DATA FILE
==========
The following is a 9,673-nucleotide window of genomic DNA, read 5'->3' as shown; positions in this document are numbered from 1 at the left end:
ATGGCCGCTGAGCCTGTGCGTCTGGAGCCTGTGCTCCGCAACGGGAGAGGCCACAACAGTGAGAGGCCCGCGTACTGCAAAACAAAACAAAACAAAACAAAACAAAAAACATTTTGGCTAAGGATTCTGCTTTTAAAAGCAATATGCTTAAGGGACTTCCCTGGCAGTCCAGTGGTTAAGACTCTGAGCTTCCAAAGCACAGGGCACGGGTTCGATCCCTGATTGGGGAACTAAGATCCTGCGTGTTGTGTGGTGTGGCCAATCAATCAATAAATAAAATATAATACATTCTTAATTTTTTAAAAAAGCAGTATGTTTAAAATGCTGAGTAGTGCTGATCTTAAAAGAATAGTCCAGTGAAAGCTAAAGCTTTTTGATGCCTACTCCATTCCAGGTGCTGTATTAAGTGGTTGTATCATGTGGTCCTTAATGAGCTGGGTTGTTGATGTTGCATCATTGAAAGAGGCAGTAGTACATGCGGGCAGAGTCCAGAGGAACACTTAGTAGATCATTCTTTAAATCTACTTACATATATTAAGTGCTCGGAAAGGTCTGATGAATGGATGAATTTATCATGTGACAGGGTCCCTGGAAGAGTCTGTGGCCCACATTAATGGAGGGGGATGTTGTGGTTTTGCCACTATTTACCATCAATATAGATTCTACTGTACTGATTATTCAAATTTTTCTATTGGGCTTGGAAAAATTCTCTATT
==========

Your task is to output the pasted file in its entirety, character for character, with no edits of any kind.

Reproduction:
The following is a 9,673-nucleotide window of genomic DNA, read 5'->3' as shown; positions in this document are numbered from 1 at the left end:
ATGGCCGCTGAGCCTGTGCGTCTGGAGCCTGTGCTCCGCAACGGGAGAGGCCACAACAGTGAGAGGCCCGCGTACTGCAAAACAAAACAAAACAAAACAAAACAAAAAACATTTTGGCTAAGGATTCTGCTTTTAAAAGCAATATGCTTAAGGGACTTCCCTGGCAGTCCAGTGGTTAAGACTCTGAGCTTCCAAAGCACAGGGCACGGGTTCGATCCCTGATTGGGGAACTAAGATCCTGCGTGTTGTGTGGTGTGGCCAATCAATCAATAAATAAAATATAATACATTCTTAATTTTTTAAAAAAGCAGTATGTTTAAAATGCTGAGTAGTGCTGATCTTAAAAGAATAGTCCAGTGAAAGCTAAAGCTTTTTGATGCCTACTCCATTCCAGGTGCTGTATTAAGTGGTTGTATCATGTGGTCCTTAATGAGCTGGGTTGTTGATGTTGCATCATTGAAAGAGGCAGTAGTACATGCGGGCAGAGTCCAGAGGAACACTTAGTAGATCATTCTTTAAATCTACTTACATATATTAAGTGCTCGGAAAGGTCTGATGAATGGATGAATTTATCATGTGACAGGGTCCCTGGAAGAGTCTGTGGCCCACATTAATGGAGGGGGATGTTGTGGTTTTGCCACTATTTACCATCAATATAGATTCTACTGTACTGATTATTCAAATTTTTCTATTGGGCTTGGAAAAATTCTCTATT